Newspaper article The Christian Science Monitor

Shortbread Baked to a Fiddle Tune ; with the CD of a Spirited Scottish Song Playing, She Works Butter and Flour into a Soft Ball

Newspaper article The Christian Science Monitor

Shortbread Baked to a Fiddle Tune ; with the CD of a Spirited Scottish Song Playing, She Works Butter and Flour into a Soft Ball

Article excerpt

Steam fogs my kitchen windows as I slide octagons of Scottish shortbread onto a wooden cutting board. The toasty fragrance of butter and flour lingers over the counter, and Scottish fiddle music fills the room.

Over the years, I have experimented with various shortbread recipes gleaned from cookbooks and slim pamphlets published in Scotland and Ireland. But eventually I discovered that none compares to the shortbread recipe passed on by a family friend.

Chris Penman and her husband immigrated to America before World War II, bringing with them their thick brogues, a stack of Kenneth MacKellar records, and recipes from the Scottish Highlands.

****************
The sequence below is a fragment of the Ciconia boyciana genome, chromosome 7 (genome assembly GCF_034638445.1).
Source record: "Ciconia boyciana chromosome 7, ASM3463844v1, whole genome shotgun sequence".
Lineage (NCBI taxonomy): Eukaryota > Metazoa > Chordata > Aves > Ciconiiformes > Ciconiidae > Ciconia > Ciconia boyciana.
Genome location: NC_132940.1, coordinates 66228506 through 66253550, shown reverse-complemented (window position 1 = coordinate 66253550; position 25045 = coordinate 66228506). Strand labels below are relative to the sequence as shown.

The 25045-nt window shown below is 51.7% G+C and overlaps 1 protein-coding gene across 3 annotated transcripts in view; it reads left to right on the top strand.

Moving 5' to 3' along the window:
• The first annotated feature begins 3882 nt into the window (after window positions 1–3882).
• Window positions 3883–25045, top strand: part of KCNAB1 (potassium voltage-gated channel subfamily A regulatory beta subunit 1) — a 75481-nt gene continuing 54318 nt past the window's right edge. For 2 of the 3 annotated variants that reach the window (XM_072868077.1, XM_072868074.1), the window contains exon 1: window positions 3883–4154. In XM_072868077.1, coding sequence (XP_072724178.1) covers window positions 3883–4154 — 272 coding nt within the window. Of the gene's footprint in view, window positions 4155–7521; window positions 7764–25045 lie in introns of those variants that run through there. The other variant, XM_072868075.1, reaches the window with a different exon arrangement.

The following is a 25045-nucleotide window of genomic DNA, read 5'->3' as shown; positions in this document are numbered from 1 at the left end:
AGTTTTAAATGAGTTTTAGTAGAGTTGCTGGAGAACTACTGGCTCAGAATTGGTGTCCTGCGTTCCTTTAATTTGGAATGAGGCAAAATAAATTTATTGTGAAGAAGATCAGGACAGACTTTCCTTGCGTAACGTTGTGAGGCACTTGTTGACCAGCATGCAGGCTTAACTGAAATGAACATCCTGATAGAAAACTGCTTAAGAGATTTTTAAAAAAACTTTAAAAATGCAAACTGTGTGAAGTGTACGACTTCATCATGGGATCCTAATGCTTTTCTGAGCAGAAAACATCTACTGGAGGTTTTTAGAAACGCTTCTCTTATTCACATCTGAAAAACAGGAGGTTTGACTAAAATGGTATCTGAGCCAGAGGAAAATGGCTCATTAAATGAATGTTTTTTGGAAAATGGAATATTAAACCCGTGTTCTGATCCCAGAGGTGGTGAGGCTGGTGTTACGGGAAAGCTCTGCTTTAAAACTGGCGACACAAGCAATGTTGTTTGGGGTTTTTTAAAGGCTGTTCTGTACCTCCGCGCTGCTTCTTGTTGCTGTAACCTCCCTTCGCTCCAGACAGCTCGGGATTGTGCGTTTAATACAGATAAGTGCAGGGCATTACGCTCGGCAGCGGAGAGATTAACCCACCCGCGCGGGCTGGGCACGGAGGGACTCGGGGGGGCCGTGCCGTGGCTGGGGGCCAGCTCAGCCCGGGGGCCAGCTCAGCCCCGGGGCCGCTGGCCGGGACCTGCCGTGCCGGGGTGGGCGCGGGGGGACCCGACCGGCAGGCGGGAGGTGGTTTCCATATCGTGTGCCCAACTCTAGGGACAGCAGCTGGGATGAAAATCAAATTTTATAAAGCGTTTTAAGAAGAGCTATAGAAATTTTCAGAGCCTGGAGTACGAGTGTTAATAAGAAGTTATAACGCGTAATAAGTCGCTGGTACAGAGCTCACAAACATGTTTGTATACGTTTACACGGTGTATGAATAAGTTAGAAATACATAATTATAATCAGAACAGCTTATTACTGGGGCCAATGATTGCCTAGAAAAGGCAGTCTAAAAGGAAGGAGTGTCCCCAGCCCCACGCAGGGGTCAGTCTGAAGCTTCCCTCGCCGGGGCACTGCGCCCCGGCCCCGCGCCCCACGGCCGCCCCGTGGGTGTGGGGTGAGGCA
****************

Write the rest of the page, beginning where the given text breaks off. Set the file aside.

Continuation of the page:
Mrs. Penman joined my mother's sewing circle in our Presbyterian church. When, as a girl, I attended those gatherings with my mother, I listened to Mrs. Penman describe how bagpipe music sent tears down her cheeks, and that nothing tasted better with a cup of tea than her shortbread.

She introduced the church members to lemon curd, black bun, and, at Christmastime, her special shortbread. After sampling her sublime cookies, all of the women craved the rich shortbread that melted on their tongues, and naturally they begged her for the recipe.

"You must use real butter," Mrs. Penman warned as she passed out the recipe cards. "And after you measure the ingredients onto a breadboard, you must knead them together for 30 minutes. 'Tis tradition to shape the shortbread into rounds. When friends break off a chunk, their fingers meet, a reminder of the love linking their hearts."

Even before I set up housekeeping on my own, I baked shortbread for my college friends. And although I was accustomed to kneading bread dough, my arms grew weary the first time I squeezed and rubbed the crumbly mixture between my fingers for half an hour.

Still, like any repetitive work, the moments devoted to kneading allowed my mind to slide into memories of Christmas caroling and numerous church friends who had wrapped their arms around my childhood. …

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